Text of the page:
John Minahan on Action Learning: How Master of Finance students apply classroom skills to real problems

MIT Sloan Sr. Lecturer John Minahan

MIT Sloan Sr. Lecturer John Minahan

How has the 2011 European sovereign credit crisis changed the pricing relationship between sovereign bonds and credit default swaps written on those bonds? Why do 401(k) investment options offer daily liquidity when such liquidity is expensive and unnecessary? If one wants to back-test a long-short investment process, how should the fall of 2008 – when shorting in many stocks was banned – be treated in the back-test?

These are just a few of the many fascinating questions our Master of Finance students will study in the 2012 Finance Research Practicum. The Practicum is an action learning course in which students work on research questions posed by external clients, clients for whom an answer to the question is a key element of an important business decision.

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Jackie Wilbur on the Master of Finance Program: Confronting Global Challenges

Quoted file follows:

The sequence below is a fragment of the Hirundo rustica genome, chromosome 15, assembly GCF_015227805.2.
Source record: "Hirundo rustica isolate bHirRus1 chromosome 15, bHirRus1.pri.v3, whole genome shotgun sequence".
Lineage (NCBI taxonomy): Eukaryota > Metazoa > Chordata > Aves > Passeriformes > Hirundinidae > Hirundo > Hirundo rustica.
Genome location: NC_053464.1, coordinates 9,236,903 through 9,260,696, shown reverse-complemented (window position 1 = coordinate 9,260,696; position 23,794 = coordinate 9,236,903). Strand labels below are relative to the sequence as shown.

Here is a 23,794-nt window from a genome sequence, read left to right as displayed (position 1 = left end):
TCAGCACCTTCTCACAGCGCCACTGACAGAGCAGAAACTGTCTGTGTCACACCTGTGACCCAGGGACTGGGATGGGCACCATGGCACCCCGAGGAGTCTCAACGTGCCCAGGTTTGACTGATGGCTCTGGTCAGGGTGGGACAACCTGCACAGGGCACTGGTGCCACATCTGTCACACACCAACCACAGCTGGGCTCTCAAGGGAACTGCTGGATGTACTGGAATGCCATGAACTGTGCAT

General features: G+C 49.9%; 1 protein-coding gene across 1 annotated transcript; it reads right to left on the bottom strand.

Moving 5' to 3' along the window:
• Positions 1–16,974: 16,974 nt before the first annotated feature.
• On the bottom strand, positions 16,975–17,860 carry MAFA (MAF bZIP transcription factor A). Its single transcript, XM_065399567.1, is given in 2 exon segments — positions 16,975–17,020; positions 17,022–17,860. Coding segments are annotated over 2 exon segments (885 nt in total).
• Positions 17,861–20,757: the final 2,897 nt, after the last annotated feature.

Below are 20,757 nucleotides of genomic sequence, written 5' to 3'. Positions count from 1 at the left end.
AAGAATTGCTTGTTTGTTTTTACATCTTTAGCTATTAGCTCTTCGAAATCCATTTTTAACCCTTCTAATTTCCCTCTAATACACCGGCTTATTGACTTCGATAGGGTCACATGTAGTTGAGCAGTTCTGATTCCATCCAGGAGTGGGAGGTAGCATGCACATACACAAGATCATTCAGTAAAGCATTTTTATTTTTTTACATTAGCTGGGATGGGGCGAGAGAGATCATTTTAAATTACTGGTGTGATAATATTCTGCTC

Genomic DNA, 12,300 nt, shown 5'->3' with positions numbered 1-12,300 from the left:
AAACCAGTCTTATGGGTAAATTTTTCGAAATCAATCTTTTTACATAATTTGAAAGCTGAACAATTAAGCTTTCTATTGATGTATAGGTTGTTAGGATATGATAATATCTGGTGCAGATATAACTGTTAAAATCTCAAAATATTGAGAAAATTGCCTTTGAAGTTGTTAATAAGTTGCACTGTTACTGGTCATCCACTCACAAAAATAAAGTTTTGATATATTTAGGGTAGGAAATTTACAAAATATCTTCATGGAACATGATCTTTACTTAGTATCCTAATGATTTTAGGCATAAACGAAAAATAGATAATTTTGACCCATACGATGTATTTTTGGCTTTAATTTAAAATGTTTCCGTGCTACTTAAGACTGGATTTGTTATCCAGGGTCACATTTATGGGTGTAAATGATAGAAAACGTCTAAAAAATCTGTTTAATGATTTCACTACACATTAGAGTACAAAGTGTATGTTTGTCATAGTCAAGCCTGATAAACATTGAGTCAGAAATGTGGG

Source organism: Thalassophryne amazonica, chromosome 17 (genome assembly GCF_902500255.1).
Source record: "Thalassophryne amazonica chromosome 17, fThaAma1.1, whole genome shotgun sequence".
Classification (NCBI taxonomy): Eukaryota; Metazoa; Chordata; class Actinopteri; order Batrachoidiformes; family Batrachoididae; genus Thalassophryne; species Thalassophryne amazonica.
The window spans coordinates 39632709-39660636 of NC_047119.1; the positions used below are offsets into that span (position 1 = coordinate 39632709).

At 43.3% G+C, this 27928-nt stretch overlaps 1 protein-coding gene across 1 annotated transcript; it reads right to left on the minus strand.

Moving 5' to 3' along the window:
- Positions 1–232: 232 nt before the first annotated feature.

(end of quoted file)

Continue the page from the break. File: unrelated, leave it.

In the last few months, the Occupy Wall Street movement has brought a lot of attention to the finance industry. However, MIT’s Sloan School of Management has been focused on this area for over 40 years. Our finance faculty have been conducting cutting-edge research, and rigorously teaching our students, ensuring that our finance students are prepared—both in theory and practice—to take on the types of leadership roles required in this area, particularly in light of the recent economic crisis.

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Labor, business can unite as economic heroes

Thomas Kochan, MIT Sloan professor, co-founder of the Employment Policy Research Network

Source: The Boston Globe

BUSINESS GROUPS and labor have at least one thing in common right now: a frustration that our politics are producing more hot rhetoric than good jobs, even as crucial national needs go unaddressed. But if private industry and labor unions pool their money and their political influence, they can lead the way toward modernizing an aging national infrastructure that dulls America’s competitive edge. In doing so, they would also start building the kind of longer-term economic compact necessary to sustain the high-quality jobs that the nation desperately needs.

The United States needs some kind of national infrastructure bank – an entity that would provide the financing for long-overdue repairs and improvements to our roads, bridges, and other public works. There is a $2.2 trillion backlog of such projects. Amid rising concerns about federal spending, infrastructure investments are more efficient economic drivers than tax cuts or other stimulus spending in achieving these goals.

Moody’s Economy.com estimates every $1 spent on infrastructure generates a $1.59 increase in GDP. University of Massachusetts Professor Robert Pollin has shown these projects generate between 20 to 30 percent more jobs than equivalent tax cuts. Read More »